From Professor Anthony J. Berry

Sir, - It appears from your letters page last week that opponents of the legislation for women bishops seek an honoured "place" in the Church, and require that to be geographic as well as in understanding.

In so doing, they precisely dishonour women priests and bishops by refusing them the right to minister to the great majority of lay people in those "geographic places".

Opponents make a plea for fair treatment, but seek to require the Church to be unfair to women priests and bishops, and to the majority of lay people, who would happily accept the ministry of women in holy orders. Real fairness would see all men and women priests and bishops exercising their ministry in every parish in the Church, with graceful acknowledgement, with parallel ministries working together for mutual flourishing, instead of creating exclusion zones.

Opponents argue that the proposed Measure may be argued in the courts, but, as it will be a law of England made by Parliament, that must be so, whatever its form.

Opponents (Mr Fletcher) argue that the present (and by implication any future) diocesan bishops cannot be trusted. Such a position is deeply offensive.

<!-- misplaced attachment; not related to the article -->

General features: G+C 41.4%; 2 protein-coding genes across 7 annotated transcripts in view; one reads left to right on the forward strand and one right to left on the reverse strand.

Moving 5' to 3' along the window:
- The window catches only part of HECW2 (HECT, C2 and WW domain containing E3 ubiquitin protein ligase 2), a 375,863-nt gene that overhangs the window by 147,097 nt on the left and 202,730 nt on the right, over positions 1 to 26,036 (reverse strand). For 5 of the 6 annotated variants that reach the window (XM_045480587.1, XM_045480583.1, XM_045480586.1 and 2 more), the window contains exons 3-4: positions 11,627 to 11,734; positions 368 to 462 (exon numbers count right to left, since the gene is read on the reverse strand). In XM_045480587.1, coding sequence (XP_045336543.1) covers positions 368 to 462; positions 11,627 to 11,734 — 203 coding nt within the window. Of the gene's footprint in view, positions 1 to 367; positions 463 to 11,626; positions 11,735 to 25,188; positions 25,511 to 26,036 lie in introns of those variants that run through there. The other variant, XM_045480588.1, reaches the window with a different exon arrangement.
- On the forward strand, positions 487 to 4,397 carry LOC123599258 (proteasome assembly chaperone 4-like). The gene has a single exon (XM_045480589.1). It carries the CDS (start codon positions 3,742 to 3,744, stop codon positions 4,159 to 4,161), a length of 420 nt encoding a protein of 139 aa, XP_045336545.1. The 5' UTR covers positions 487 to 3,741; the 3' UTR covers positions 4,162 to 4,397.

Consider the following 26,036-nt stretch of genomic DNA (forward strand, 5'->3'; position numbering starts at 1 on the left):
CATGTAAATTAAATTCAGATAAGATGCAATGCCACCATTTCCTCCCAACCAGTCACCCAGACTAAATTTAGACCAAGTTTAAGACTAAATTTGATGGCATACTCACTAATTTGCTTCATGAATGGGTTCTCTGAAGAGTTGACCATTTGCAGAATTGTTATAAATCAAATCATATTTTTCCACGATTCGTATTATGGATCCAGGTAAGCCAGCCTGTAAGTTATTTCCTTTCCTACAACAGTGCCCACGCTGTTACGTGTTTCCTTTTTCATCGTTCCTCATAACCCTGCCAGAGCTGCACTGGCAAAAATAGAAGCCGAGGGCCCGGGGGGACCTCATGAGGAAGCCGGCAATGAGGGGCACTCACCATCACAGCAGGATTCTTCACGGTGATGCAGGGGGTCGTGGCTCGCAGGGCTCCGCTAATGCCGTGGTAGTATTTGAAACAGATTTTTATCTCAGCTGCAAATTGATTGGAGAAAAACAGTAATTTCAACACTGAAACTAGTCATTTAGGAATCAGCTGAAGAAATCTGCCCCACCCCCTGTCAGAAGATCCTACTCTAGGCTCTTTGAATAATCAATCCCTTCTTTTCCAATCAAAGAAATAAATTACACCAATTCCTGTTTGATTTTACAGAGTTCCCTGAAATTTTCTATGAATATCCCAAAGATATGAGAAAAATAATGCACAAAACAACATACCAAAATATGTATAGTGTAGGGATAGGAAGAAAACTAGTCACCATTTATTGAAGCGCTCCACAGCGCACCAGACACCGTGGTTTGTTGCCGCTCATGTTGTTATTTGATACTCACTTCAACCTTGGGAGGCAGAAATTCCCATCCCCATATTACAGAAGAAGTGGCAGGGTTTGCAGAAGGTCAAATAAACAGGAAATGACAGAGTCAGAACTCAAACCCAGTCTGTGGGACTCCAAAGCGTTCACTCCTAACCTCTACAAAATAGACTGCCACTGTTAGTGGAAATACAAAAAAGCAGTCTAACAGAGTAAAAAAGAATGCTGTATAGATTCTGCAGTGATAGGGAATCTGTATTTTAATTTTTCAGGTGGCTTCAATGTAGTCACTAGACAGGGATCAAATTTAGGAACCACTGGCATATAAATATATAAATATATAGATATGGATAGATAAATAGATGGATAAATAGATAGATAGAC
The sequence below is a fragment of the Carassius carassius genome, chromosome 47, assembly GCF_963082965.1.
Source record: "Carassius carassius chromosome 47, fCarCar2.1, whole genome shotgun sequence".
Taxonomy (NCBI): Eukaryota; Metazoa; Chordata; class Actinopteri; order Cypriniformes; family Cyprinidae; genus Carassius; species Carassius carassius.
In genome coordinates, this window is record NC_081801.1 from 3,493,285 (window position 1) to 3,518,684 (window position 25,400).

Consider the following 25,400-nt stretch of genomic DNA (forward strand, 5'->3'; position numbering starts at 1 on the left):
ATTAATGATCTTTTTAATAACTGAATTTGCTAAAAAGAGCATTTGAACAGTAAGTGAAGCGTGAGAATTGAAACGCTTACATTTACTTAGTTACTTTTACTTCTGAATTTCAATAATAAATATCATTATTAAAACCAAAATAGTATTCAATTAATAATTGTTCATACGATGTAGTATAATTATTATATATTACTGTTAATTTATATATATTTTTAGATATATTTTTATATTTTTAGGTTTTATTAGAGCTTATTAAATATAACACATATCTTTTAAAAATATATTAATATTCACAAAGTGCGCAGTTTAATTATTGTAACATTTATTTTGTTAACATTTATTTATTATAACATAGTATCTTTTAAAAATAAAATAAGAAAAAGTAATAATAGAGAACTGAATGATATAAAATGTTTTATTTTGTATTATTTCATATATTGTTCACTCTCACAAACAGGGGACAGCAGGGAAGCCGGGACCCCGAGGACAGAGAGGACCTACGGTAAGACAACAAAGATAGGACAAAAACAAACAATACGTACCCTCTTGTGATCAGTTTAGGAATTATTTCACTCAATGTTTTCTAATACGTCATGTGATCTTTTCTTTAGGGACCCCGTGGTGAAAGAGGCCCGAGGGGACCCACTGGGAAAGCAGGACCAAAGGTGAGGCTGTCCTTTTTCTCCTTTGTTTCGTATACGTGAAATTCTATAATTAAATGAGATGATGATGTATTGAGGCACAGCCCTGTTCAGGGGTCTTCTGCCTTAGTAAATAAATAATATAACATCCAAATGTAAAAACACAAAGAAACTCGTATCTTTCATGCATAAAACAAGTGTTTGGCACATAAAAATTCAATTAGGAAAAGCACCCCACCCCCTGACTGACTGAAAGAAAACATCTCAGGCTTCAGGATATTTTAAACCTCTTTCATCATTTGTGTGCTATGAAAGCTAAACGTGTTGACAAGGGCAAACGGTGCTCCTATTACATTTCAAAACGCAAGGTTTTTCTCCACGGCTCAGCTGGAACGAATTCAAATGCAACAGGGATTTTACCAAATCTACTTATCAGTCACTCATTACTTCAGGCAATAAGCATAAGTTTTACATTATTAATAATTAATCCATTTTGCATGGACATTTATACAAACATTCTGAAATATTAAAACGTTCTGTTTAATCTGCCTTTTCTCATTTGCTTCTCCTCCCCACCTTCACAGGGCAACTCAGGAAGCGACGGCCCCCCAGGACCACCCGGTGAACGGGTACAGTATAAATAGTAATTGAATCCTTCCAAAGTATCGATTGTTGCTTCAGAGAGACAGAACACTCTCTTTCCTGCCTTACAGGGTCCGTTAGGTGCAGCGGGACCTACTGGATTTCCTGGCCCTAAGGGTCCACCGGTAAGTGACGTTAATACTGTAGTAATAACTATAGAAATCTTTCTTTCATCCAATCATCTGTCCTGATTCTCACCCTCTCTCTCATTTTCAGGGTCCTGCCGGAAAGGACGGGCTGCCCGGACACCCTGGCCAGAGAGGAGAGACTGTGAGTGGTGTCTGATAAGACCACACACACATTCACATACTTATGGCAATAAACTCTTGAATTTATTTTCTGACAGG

Of course, the Measure is a compromise; Clause 2 without the House of Bishops' amendments was carried by 393 to 14; it was accepted by the majority of GS opponents of women priests and bishops. Later, they had many further thoughts.

At this stage (especially given the difficulties of the appointment process for Canterbury), it would be somewhat problematic for the Church to vote down the legislation for women bishops and set us on another five years of demoralisation, not to mention public ridicule. Is it possible to invite those against to consider encouraging the Measure through, thus contributing to a process of healing and reconciliation? Such processes already operate in diocesan staffs, cathedrals, and parishes outside the present exclusion zones.

With faith and hope and some flexibility, we could find honoured places for all ordained clergy in hearts and minds, prayer and worship, pastorally and in mission.

ANTHONY J. BERRY
Chester General Synod member
24 Leafield Road, Disley, Stockport SK12 2JF

From Mr Tim Hind

Sir, - I want to add my personal support to the Enough Waiting campaign. The Church of England has been struggling with the issue of women's ministry for more than 150 years, since the creation of the order of deaconesses. It took until the 1970s to get to the point where the General Synod agreed that there was no theological objection to the ordination of women.

Over the past year, the legislation for women bishops has had intense debate and scrutiny, and the dioceses, when asked, voted massively in favour (42 for; two against), and even the underlying statistics showed that more than 76 per cent of those voting were in favour of the legislation presented in February.

Since then, the House of Bishops has been given two opportunities to tweak the legislation. There have been many statements since the latest meeting of the House of Bishops, and it worries me that many have not recognised the danger to the Church of England should this legislation be voted down in November.